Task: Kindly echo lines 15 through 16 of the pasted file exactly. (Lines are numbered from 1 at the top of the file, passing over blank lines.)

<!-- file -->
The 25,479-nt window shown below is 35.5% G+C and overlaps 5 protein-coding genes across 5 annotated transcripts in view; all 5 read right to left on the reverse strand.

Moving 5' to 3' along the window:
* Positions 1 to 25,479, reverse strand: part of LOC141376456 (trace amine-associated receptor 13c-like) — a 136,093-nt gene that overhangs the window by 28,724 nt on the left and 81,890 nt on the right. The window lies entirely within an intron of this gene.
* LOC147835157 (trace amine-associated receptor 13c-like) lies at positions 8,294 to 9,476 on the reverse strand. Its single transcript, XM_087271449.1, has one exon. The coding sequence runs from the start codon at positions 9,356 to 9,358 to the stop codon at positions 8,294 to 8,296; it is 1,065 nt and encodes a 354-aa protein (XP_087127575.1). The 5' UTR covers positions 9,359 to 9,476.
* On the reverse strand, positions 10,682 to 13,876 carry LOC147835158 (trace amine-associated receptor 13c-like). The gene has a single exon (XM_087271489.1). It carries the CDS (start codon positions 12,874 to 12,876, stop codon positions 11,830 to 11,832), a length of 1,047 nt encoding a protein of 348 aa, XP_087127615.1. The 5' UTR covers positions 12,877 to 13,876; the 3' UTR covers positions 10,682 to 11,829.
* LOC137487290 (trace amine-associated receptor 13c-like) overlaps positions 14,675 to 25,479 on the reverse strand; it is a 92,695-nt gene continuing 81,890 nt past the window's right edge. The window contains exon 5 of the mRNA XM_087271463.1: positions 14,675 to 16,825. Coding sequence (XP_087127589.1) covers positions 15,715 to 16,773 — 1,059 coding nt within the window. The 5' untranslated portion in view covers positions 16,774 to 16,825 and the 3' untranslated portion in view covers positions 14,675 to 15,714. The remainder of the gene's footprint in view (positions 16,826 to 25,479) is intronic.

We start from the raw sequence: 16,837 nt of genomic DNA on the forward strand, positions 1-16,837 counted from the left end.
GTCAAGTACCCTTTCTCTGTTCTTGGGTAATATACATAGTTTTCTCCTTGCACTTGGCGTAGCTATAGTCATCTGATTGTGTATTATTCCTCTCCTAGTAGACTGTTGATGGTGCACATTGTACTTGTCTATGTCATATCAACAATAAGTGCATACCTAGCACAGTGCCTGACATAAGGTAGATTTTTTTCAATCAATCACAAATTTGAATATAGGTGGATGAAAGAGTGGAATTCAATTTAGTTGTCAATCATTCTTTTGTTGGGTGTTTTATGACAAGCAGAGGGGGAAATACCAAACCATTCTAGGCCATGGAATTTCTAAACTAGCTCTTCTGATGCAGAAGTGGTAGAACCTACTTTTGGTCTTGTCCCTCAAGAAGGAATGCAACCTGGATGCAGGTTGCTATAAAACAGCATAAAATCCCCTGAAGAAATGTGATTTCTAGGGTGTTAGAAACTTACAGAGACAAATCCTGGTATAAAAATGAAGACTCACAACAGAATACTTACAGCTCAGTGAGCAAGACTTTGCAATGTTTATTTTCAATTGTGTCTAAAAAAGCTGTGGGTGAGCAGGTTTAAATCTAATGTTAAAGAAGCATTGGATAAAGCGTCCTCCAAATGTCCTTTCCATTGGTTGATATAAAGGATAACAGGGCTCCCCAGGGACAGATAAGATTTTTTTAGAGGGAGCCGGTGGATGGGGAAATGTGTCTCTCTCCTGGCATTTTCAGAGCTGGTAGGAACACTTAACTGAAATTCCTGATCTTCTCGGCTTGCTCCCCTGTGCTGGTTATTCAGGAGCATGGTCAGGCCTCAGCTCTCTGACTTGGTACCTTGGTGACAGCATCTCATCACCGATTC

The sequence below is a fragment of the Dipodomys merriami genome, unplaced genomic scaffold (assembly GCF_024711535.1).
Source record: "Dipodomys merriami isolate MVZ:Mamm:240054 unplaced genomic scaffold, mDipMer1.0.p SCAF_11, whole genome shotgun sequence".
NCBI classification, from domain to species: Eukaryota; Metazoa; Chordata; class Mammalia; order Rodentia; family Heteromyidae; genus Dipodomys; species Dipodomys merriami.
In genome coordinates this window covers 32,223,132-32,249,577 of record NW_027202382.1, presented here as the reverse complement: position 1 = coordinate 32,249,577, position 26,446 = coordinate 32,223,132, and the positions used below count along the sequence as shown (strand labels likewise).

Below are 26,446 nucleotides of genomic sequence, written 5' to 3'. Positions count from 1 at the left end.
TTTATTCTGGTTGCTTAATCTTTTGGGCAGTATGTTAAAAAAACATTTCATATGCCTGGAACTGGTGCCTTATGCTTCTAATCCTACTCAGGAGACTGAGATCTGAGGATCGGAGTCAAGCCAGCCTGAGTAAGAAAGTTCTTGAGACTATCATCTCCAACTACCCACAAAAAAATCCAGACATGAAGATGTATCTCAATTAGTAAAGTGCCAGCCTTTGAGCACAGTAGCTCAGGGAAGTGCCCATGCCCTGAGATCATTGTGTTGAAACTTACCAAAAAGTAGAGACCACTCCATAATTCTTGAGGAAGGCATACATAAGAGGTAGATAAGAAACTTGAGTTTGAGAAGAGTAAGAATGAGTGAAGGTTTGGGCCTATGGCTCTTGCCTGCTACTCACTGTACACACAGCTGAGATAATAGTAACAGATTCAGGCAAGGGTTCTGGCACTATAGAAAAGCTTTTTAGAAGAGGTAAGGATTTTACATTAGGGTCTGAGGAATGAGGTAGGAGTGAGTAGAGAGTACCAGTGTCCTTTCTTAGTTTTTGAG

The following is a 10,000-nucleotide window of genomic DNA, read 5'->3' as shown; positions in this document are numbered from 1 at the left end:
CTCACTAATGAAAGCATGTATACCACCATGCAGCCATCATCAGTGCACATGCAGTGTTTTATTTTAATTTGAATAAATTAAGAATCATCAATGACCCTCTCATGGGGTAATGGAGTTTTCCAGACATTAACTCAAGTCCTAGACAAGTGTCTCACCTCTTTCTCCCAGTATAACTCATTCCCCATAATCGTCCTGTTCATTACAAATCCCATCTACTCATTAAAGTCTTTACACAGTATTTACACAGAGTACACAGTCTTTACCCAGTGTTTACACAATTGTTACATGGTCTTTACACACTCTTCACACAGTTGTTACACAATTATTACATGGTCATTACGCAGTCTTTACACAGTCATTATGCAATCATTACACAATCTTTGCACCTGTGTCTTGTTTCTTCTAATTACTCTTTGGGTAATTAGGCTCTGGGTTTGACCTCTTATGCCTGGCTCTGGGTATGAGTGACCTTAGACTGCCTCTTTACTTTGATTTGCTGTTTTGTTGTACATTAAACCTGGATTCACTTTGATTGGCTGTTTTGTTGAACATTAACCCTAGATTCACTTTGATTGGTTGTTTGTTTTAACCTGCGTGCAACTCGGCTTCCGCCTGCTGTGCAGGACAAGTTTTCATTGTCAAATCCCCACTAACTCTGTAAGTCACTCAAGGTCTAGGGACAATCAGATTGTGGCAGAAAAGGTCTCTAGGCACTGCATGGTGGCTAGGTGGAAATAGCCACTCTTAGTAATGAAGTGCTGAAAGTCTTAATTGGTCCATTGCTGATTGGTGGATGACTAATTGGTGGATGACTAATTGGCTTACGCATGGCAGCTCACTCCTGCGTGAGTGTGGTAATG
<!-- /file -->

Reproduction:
The following is a 10,000-nucleotide window of genomic DNA, read 5'->3' as shown; positions in this document are numbered from 1 at the left end:
CTCACTAATGAAAGCATGTATACCACCATGCAGCCATCATCAGTGCACATGCAGTGTTTTATTTTAATTTGAATAAATTAAGAATCATCAATGACCCTCTCATGGGGTAATGGAGTTTTCCAGACATTAACTCAAGTCCTAGACAAGTGTCTCACCTCTTTCTCCCAGTATAACTCATTCCCCATAATCGTCCTGTTCATTACAAATCCCATCTACTCATTAAAGTCTTTACACAGTATTTACACAGAGTACACAGTCTTTACCCAGTGTTTACACAATTGTTACATGGTCTTTACACACTCTTCACACAGTTGTTACACAATTATTACATGGTCATTACGCAGTCTTTACACAGTCATTATGCAATCATTACACAATCTTTGCACCTGTGTCTTGTTTCTTCTAATTACTCTTTGGGTAATTAGGCTCTGGGTTTGACCTCTTATGCCTGGCTCTGGGTATGAGTGACCTTAGACTGCCTCTTTACTTTGATTTGCTGTTTTGTTGTACATTAAACCTGGATTCACTTTGATTGGCTGTTTTGTTGAACATTAACCCTAGATTCACTTTGATTGGTTGTTTGTTTTAACCTGCGTGCAACTCGGCTTCCGCCTGCTGTGCAGGACAAGTTTTCATTGTCAAATCCCCACTAACTCTGTAAGTCACTCAAGGTCTAGGGACAATCAGATTGTGGCAGAAAAGGTCTCTAGGCACTGCATGGTGGCTAGGTGGAAATAGCCACTCTTAGTAATGAAGTGCTGAAAGTCTTAATTGGTCCATTGCTGATTGGTGGATGACTAATTGGTGGATGACTAATTGGCTTACGCATGGCAGCTCACTCCTGCGTGAGTGTGGTAATG